The Ginsbergs then moved to Buck Mountain, where Mose was befriended by a railroad station agent by the name of W. D. Wilson, who gave him his start as an Adirondack peddler by loaning him $25 worth of goods. Mose’s peddling pack weighed over 50 pounds and consisted of a wide variety of household items, including pins, buttons, and apple corers. He also carried laces, underwear, red-checkered tablecloths, house dresses, and men’s shirts. Setting out on foot, it took up to three weeks to complete his route that brought him past Lake Placid, Keene, Keene Valley, Jay, Wilmington, Bloomingdale, and back to Buck Mountain.
Mose avoided village centers. His clientele lived in homes and farmhouses that were separated by great distances from settlements. Some days he walked all day between households, often without encountering another traveler. Roads were poor or nonexistent; sometimes only a cowpath. Encounters with angry dogs, snakes, and even mean spirited husbands that did not want peddlers around were constant threats. In all his time as a peddler there was only one time that he was offered a ride, a story Ginsberg remembers with fondness:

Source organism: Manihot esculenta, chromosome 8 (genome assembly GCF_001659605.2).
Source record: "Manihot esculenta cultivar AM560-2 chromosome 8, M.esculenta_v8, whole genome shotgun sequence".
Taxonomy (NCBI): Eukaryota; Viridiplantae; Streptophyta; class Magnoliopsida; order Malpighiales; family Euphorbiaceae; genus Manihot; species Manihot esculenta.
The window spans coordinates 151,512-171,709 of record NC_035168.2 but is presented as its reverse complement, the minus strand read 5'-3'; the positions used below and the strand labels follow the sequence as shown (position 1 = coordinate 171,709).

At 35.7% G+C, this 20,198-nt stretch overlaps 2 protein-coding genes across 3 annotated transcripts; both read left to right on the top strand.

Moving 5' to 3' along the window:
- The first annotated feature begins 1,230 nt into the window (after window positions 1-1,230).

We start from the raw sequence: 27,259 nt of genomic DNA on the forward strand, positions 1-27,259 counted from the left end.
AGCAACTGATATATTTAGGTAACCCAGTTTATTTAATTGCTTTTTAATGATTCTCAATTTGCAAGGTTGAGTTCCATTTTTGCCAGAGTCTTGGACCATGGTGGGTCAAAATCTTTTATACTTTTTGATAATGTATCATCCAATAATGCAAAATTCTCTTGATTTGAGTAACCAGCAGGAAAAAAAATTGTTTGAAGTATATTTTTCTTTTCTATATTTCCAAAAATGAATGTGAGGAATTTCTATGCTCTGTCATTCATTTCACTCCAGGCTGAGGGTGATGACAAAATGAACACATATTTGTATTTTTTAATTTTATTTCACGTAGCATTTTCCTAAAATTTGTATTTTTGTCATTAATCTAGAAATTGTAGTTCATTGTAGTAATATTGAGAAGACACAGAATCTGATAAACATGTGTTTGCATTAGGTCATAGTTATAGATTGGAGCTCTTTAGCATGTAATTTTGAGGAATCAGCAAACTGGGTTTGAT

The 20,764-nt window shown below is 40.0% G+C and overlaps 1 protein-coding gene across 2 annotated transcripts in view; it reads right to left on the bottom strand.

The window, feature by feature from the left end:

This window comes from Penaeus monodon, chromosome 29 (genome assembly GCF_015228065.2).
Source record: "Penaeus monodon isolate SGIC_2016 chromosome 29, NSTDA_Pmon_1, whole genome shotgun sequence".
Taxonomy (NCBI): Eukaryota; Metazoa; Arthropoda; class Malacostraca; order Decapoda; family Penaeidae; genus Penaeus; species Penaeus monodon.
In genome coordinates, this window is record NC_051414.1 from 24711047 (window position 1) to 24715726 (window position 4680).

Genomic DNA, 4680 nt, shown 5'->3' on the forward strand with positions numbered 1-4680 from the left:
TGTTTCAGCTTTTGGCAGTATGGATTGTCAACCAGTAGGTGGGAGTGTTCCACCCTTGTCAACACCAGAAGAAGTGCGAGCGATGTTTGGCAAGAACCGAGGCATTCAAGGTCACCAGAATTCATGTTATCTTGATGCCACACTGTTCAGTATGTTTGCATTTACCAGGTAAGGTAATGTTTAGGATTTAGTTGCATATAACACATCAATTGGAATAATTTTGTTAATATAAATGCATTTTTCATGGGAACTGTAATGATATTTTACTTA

“I was walking between Lake Placid and Keene. There was a team of horses in back of me. A man came up and stopped, and he said, ‘You can ride with me to Keene.’ I put my pack on the wagon and I got in. I was very happy to get a ride. That only happened once of seeing anyone to pick you up. We got through the Cascades and we heard some noise in back of us. There was a coach with six horses following us. The driver said, ‘Give us the road.’ The man that picked me up said, ‘That must be a rough crowd. I’m not gonna give them the road. Why don’t they say please?’ So, they followed us for three hours almost before we got to Keene. Then the lady said to us, ‘Will you please give us the road?’ My driver said, ‘Oh, sure I’ll give you the road.’ After they passed us he said, ‘You know who that was? Ex-President Grover Cleveland was there with that lady in that coach. Followed us for three hours.’”